Read it again. Now, let’s actually take a look at what Gordon said last week.
“I wouldn’t want that to be one of our drivers,” Gordon said, labeling Hamlin’s actions as a “distraction.”
Gee, what happened in less than two years here?
Gordon does grant that he thinks Hamlin is being a bit of himself and that it does work for Hamlin himself. But there seems to be an implication that Hamlin is actually damaging his team by speaking out more now. It’s basically the classic Chappelle Show skit called “When Keeping It Real Goes Wrong.”
Keep in mind that Joe Gibbs Racing has three out of four drivers in the Round of 8, with Hamlin’s team 23XI Racing having another spot. This is compared to Hendrick’s two.
This isn’t to demean Hendrick in any way — the team has had a successful season with two drivers. But JGR and 23XI have both also had very good seasons, the best so far for 23XI in particular.
But the biggest quote from modern-day Gordon that caught my eye was this one:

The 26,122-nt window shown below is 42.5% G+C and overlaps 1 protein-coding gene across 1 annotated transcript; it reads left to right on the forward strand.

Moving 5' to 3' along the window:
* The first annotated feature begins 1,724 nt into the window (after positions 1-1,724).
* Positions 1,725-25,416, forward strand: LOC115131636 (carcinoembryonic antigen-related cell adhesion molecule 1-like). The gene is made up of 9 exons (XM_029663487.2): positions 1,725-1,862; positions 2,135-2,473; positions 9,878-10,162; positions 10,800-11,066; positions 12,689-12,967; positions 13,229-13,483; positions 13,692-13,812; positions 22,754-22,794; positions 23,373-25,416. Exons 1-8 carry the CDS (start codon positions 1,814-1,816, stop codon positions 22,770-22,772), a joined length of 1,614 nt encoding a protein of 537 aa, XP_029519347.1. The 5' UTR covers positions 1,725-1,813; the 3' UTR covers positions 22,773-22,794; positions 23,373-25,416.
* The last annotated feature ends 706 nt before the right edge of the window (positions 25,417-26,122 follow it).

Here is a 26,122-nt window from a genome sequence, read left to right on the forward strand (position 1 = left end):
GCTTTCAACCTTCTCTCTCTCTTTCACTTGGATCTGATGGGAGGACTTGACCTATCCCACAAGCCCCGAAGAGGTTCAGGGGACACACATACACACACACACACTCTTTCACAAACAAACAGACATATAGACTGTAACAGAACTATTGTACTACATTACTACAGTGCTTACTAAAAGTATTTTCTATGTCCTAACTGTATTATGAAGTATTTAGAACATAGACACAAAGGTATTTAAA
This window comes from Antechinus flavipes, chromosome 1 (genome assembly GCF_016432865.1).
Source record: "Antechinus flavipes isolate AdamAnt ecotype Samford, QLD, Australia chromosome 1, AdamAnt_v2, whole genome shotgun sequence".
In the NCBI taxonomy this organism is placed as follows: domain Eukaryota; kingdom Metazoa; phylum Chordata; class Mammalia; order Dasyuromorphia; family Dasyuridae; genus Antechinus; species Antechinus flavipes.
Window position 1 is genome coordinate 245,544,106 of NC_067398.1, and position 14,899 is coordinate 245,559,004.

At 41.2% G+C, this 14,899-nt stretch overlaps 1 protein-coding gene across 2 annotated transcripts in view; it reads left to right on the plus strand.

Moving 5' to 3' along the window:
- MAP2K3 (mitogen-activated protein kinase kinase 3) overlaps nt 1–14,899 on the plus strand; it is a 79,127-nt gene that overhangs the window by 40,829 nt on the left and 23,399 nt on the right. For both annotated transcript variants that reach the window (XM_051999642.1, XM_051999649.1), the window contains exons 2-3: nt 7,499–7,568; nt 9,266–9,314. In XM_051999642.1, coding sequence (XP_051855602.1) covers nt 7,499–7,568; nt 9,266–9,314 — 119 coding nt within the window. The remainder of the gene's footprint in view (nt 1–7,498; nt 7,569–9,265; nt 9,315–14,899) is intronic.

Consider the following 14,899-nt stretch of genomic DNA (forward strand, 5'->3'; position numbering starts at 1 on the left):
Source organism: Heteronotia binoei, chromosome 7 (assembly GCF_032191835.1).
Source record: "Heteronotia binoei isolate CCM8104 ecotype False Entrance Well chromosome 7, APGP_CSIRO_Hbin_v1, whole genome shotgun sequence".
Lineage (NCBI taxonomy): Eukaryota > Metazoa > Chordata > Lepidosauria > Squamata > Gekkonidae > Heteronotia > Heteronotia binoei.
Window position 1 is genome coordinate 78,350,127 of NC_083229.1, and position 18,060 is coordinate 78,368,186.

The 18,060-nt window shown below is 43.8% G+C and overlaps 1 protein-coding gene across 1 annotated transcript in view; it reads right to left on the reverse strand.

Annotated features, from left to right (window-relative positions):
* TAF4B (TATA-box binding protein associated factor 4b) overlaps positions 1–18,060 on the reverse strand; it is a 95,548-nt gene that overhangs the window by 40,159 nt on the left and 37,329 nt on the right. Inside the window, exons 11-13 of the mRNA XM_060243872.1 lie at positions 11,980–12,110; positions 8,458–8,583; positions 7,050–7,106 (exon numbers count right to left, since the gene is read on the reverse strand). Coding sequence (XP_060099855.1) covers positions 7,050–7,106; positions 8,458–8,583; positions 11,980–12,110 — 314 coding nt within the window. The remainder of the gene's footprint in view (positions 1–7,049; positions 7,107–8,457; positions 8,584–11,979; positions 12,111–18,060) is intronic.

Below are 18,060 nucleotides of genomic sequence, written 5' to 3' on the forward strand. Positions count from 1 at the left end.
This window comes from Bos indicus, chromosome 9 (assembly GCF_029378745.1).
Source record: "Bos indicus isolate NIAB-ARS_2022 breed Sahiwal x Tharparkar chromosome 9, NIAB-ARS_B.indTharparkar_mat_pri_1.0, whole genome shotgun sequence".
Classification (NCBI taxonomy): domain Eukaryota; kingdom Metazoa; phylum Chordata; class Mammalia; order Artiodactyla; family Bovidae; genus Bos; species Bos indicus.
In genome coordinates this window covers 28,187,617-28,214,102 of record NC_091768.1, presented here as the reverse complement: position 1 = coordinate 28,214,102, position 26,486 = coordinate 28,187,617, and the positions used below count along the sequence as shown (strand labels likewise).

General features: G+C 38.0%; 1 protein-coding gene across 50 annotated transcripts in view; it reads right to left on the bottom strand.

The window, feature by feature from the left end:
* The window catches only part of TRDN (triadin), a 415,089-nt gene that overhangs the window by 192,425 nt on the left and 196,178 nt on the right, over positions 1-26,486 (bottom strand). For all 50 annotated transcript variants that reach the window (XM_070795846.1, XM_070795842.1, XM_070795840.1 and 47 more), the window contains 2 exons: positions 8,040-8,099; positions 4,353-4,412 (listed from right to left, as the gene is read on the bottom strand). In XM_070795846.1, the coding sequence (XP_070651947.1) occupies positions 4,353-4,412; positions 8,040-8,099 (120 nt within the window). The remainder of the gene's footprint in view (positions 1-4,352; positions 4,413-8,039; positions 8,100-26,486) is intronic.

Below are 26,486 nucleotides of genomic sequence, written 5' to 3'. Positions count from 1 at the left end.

“Let the sponsors market you, let the sport figure out how to market you,” Gordon said. “Build your brand through who you are, on social media, and be the best you that you can be. “
Yeah, how did that work for Hamlin over the years? Who doesn’t remember that memorable FedEx campaign where they tried to market him as “The Deliverminator”? Wait, don’t click off the article just yet, I’m begging you.
Hamlin spent 15 years doing exactly what Gordon is preaching here. Yeah, he could talk out a time or two, but never to the extent that he has this year. And yet, somehow, he hasn’t really been punished yet for it. FedEx re-upped with him, JGR re-upped with him also. He’s still a full-blown, serious championship contender.
Imagine if Dale Earnhardt had decided to sit on his hands in like 1986 and go, “Nah, NASCAR and Goodwrench will figure things out from here.”
No, instead he and his wife Teresa decided to build their own brand and revolutionize how NASCAR was marketed. Something Gordon knows as he became part of that brand; the Wonder Boy that the Intimidator had to figure out a way around.